On With The Story

Michael Ross reviews John Barth's "On With The Story".

Published July 31, 1996 7:00PM (EDT)

John Barth, arguably the most didactic of modern writers, returns to short fiction in this shrewd, indelible (and maddeningly Barthian) book about a pair of vacationing "late-afternoon late-life lovers" who are "post-coitally lassitudinous and sweat-wet, skin to skin."

Leapfrogging from voice to voice, deftly weaving plots within plots, Barth spins "On With the Story" into a comically incisive meditation on love in life and literature by borrowing from Scheherazade and using the bedtime story as his vehicle. The couple in the novel -- who resemble Barth and his real-life spouse, a former student of his named Shelley Rosenberg -- tell each other tales while staying at their "last resort" (a phrase that, finally, deserves to remain a teasing secret). While the stories primarily explore the panorama of modern love -- its curious arrivals, its grim exits and its steadfast presence with this couple -- the book's autobiographical nature always hovers near the surface.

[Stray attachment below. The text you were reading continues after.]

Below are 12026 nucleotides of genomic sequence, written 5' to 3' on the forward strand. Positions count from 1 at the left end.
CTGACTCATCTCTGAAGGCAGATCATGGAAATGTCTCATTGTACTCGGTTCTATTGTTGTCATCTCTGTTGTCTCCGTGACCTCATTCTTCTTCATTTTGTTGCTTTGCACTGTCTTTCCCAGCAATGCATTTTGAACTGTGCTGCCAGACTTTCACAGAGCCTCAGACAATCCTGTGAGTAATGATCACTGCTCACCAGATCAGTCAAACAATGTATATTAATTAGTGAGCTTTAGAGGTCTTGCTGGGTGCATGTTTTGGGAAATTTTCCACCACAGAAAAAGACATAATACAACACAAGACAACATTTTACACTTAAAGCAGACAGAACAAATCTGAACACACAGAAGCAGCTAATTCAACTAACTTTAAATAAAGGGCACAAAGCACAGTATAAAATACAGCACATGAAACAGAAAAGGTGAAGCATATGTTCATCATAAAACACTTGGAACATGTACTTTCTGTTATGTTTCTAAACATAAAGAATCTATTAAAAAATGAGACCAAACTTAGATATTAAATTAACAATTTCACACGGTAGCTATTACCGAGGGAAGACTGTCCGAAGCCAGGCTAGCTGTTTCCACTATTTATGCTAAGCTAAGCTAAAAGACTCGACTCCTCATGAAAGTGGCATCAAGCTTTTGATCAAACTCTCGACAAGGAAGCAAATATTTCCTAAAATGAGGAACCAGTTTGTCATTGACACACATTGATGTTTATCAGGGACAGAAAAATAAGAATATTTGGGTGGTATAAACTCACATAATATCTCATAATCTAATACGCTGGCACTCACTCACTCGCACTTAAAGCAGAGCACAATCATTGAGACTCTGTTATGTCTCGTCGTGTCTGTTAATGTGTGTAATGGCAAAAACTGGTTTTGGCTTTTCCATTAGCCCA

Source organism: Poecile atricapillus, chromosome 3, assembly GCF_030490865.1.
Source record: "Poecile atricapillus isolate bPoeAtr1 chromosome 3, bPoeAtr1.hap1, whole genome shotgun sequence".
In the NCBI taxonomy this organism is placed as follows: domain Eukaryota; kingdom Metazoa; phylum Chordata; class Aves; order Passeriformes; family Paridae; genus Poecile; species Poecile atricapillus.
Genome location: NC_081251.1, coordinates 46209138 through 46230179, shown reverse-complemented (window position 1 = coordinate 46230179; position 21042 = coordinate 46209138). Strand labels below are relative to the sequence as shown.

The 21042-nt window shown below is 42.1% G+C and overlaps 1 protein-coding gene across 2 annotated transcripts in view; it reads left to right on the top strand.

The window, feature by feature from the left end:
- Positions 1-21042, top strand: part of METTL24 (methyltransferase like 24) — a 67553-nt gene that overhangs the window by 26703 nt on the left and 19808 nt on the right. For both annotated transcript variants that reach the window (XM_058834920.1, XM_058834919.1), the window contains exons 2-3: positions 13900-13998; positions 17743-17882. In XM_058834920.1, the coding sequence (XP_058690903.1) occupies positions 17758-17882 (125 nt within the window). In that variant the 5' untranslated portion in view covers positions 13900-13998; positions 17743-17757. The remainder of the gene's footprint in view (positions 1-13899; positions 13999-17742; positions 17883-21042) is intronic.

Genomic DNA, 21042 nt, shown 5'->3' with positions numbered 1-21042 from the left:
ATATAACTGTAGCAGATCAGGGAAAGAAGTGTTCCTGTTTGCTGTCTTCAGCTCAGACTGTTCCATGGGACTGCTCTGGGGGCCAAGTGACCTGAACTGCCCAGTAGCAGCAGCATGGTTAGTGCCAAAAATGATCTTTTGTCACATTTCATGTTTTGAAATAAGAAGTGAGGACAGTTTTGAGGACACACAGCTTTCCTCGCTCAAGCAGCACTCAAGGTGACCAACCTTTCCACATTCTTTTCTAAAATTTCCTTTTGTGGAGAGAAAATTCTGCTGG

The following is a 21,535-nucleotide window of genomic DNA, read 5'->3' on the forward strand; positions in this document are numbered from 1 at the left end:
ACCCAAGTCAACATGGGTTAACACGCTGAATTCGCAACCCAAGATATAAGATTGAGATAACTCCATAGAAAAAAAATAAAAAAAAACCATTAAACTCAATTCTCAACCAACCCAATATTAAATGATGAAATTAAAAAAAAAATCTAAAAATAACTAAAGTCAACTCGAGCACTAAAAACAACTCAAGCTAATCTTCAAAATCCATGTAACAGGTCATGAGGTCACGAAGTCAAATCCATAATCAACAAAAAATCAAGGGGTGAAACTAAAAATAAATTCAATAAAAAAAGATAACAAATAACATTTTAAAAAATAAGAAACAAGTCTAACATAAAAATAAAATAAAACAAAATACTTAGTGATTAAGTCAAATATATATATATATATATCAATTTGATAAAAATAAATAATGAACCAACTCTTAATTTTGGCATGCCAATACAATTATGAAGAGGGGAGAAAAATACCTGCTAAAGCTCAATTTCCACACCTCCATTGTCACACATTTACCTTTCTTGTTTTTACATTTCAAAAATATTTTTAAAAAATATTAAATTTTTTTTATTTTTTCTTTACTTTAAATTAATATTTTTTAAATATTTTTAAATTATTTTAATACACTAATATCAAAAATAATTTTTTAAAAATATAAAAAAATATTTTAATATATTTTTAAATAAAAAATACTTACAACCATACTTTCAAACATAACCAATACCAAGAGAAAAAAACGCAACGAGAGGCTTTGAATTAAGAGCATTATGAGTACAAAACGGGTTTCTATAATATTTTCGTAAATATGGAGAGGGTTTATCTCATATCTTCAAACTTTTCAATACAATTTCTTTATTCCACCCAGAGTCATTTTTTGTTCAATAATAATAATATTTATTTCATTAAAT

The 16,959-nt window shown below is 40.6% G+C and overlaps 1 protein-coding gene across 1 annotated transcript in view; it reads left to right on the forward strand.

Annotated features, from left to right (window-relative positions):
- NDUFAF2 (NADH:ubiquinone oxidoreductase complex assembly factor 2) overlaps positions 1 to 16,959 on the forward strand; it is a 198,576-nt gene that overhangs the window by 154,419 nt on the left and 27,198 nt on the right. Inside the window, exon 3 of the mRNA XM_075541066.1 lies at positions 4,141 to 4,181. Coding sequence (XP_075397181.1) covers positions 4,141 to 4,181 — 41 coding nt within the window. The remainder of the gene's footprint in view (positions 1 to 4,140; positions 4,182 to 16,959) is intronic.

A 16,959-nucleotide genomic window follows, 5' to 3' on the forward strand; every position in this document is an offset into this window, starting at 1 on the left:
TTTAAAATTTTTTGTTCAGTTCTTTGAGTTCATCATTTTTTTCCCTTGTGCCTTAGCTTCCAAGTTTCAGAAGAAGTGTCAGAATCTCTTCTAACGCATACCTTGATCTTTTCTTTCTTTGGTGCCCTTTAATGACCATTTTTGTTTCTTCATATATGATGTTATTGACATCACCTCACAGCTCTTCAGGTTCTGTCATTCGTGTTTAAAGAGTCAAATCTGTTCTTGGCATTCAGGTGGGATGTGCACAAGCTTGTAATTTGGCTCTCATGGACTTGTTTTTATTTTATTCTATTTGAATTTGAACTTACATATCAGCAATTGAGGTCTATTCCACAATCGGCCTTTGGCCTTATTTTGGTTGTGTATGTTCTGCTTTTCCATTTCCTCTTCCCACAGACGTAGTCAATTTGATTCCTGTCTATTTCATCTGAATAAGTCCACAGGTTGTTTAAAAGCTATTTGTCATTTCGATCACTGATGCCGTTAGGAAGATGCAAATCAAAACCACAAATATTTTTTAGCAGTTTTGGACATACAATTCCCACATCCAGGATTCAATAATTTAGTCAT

In one of the book's early chapters, for example, we're witness to a lecture by an unnamed professor before a gathering of students who are awaiting a "mystery guest." It's a chance for Barth to expand on his theories of story writing, in particular the need for solid, worthy endings. It's as good as a lecture at Johns Hopkins, with Barth charmingly (and testily) advancing the notion that a story's ending is a sign of whether "its author pays (or fails to pay) his narrative/dramatic bills."

Writing in a style that blends the unapologetically academic and the mischievously felicitous, Barth wields his intellect like a sword in "On With the Story." Yet his gifts for exploring the emotional terrain of the human condition are never dulled; they remain, like this remarkable book, vibrant and engaged.

By Michael Ross

Michael Ross is a regular contributor to Salon.

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